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Why Nuclear Workers Should Be Truthful About Nuclear Power


I was recently invited to speak at a provincial meeting of the Retail Wholesale and Department Store Union (RWDSU) at Watrous. The other presenter was Dave Shier of the Canadian Nuclear Worker's Council (CNWC). Unlike the Chamber of Commerce, many unions thankfully want to hear "both sides" of the nuclear controversy.

The CNWC formed in 1993 to "to build support for the nuclear industry." Shier opened by saying he'd present "the worker's perspective ". There's no disputing there are high paying jobs in this industry, but defending self-interest isn't a good incentive for balanced inquiry.

Shier's pretense, to provide "practical information" to his "brothers and sisters", was an attempt to make nuclear power seem benign. When talking of cooling the water used to keep reactor core temperatures from reaching 2,700 degrees C, where a meltdown occurs, he said it's "just like the radiator in your car." When discussing complex, layered and sometimes unpredictable safety features in a nuclear plant he said it's like your electrical "breaker box". When discussing decontamination he said it's "just like cleaning water through a sewage plant."

Shier never used the term "radiation" until the end of his talk when he simply asserted that workers are safe. The CNWC's glossy 12-page booklet goes out on a limb, saying "No Canadian nuclear worker or member of the public has been harmed by radiation from a nuclear plant- ever." This is unscientific propaganda. A study of over 400,000 nuclear workers in 15 countries done by the International Agency for Research on Cancer (IARC) recently found that Canadian workers had an excess risk of cancer (especially leukemia) even when radiation doses were within permitted limits (e.g. 100 mSv). Exposure from radioactive hydrogen (tritium) from Candu plants may account for this risk being even higher than elsewhere.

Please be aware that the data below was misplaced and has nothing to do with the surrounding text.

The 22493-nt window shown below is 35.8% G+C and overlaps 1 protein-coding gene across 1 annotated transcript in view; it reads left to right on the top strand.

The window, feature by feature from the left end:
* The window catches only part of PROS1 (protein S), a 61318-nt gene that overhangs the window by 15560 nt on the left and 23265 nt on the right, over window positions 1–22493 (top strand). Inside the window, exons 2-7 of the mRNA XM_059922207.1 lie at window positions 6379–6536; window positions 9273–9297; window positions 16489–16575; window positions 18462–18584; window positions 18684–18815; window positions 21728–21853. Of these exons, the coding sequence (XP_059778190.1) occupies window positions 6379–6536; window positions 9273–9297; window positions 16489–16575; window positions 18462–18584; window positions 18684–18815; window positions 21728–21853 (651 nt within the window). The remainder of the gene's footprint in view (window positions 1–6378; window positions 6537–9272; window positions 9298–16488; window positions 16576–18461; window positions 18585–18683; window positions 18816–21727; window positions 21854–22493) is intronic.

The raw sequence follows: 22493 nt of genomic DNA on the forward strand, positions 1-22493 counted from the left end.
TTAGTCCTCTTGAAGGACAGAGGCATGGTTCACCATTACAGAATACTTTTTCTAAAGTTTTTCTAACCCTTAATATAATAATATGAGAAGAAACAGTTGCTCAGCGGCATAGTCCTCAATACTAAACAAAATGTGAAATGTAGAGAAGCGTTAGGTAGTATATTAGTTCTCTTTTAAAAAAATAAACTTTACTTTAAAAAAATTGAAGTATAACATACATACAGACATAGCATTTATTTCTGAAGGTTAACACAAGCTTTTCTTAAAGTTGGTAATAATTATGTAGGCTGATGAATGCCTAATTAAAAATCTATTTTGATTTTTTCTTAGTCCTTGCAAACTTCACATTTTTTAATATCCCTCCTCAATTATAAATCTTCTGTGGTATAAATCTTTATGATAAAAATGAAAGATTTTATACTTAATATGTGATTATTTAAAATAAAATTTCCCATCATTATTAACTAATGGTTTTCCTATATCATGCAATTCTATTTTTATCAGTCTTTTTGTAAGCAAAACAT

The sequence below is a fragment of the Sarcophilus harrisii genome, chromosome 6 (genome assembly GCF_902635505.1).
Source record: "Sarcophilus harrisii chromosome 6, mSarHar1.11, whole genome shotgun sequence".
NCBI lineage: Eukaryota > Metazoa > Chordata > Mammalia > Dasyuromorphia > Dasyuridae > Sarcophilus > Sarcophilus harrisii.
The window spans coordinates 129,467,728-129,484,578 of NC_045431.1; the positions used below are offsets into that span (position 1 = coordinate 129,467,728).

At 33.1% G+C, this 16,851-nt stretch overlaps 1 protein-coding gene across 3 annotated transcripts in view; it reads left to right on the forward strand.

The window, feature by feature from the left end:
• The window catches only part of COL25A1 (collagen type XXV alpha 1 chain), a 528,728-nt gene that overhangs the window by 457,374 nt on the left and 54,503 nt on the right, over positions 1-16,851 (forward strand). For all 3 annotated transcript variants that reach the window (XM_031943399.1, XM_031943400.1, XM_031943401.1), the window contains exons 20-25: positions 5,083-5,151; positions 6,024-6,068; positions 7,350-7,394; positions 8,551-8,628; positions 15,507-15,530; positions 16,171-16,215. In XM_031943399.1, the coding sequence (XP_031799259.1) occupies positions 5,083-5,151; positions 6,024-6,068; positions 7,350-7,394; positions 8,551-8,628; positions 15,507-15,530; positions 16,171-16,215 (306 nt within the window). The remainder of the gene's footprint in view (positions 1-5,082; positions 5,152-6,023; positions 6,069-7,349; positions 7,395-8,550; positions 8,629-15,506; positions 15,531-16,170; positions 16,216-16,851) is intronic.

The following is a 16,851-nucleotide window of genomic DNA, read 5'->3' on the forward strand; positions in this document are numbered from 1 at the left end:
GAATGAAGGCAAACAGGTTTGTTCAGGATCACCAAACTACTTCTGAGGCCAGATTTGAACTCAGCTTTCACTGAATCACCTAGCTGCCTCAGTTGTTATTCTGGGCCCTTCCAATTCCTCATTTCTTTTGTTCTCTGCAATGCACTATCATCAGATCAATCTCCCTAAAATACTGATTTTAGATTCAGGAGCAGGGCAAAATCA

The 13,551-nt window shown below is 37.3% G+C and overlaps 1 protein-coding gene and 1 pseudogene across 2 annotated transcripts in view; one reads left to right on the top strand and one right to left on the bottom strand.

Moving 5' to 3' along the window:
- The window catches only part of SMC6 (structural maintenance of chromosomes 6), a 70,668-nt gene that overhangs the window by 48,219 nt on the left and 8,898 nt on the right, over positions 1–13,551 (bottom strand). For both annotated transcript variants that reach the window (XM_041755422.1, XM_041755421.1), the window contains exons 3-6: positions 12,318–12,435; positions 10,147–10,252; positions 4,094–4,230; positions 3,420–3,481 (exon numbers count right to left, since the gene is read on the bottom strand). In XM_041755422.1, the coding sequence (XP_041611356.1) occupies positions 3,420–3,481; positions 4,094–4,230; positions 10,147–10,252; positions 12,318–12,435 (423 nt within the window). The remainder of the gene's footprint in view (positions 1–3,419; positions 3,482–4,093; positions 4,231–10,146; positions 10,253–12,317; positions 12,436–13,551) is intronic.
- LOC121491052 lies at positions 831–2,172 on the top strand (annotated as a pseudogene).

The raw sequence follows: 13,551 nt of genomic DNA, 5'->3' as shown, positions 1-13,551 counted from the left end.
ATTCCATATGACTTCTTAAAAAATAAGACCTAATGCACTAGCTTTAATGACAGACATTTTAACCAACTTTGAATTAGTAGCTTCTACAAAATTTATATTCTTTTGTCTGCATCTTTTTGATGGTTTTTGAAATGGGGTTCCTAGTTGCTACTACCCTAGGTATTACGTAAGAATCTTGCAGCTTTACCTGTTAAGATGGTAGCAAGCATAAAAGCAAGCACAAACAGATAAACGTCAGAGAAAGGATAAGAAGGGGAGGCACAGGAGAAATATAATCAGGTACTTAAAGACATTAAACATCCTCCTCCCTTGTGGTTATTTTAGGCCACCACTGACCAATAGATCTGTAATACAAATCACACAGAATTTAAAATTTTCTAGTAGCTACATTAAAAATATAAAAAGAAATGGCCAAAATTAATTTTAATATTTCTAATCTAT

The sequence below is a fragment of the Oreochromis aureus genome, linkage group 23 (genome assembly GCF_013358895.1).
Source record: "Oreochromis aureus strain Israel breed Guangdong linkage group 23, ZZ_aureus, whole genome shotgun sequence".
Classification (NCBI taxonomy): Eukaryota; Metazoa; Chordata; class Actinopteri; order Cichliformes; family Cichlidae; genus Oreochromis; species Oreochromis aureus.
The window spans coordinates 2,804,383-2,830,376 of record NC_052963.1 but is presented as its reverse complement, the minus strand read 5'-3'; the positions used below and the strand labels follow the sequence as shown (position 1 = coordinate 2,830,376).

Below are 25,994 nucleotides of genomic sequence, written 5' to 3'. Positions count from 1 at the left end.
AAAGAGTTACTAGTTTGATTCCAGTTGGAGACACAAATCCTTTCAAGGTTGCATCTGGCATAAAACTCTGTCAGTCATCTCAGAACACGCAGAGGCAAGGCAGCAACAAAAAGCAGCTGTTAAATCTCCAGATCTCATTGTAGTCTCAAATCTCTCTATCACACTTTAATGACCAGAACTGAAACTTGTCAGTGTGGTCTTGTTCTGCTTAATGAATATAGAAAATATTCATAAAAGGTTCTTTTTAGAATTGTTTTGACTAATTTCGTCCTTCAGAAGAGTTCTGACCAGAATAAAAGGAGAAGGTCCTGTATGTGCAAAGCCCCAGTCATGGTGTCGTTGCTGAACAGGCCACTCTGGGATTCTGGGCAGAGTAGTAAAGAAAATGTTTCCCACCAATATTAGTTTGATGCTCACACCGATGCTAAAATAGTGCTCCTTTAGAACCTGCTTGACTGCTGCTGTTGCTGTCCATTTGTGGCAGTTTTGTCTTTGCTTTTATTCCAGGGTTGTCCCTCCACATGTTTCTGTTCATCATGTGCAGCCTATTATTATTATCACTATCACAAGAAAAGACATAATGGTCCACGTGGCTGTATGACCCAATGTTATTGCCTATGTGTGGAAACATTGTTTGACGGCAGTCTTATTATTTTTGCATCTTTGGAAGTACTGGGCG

Shier admitted there's major loss of energy over long transmission distances, and electricity should be generated close to end uses. Energy efficiency is even used in the CNWC booklet to argue that nuclear power has an advantage over far-away hydro dams. And yet Sask Party Minister Cheveldayoff has admitted that nuclear power makes no sense in Saskatchewan without being part of an export industry, which means there would be major losses of energy.

Shier reiterated the nuclear mantra that renewable energy can't supply baseload electricity. This is either misunderstanding or disinformation, for, as the Chair of the US Federal Energy Regulatory Commission (FERC) recently said "If you can shape your renewables, you don't need fossil fuel or nuclear plants to run all the time. Plants running all the time in your system are an impediment because they're very inflexible. If you have the ability to ramp up and ramp down loads in ways that can shape the entire system, then the concept of baseload becomes an anachronism."

Shier used anti-privatization rhetoric, criticizing Ontario's wind farms because they are "private." When asked who brought him to Saskatchewan he reluctantly admitted the private company Bruce Power was involved. Also, one of the largest unions backing the CNWC, the Power Worker Union (the trade union at the Darlington, Pickering and Bruce Power nuclear plants) is, as the CNWC's website says, "part of the consortium of Bruce Power Inc. shareholders."

Shier's talk was full of such contradiction. He attacked coal-fired plants, the straw-man used to promote nuclear. Yet one of his supporting unions, the International Brotherhood of Electrical Workers (IBEW), recently signed an agreement to back Bruce Power's push for nuclear power here in return for protecting jobs in the coal plants run by Sask Power.

Workers shouldn't have to engage in such half-truths and untruths to defend jobs in unsustainable industries. Society as a whole must ensure just transition to sustainable technology. The pronuclear propaganda of the CNWC does a disservice to the intelligence of trade unionists and the public at large.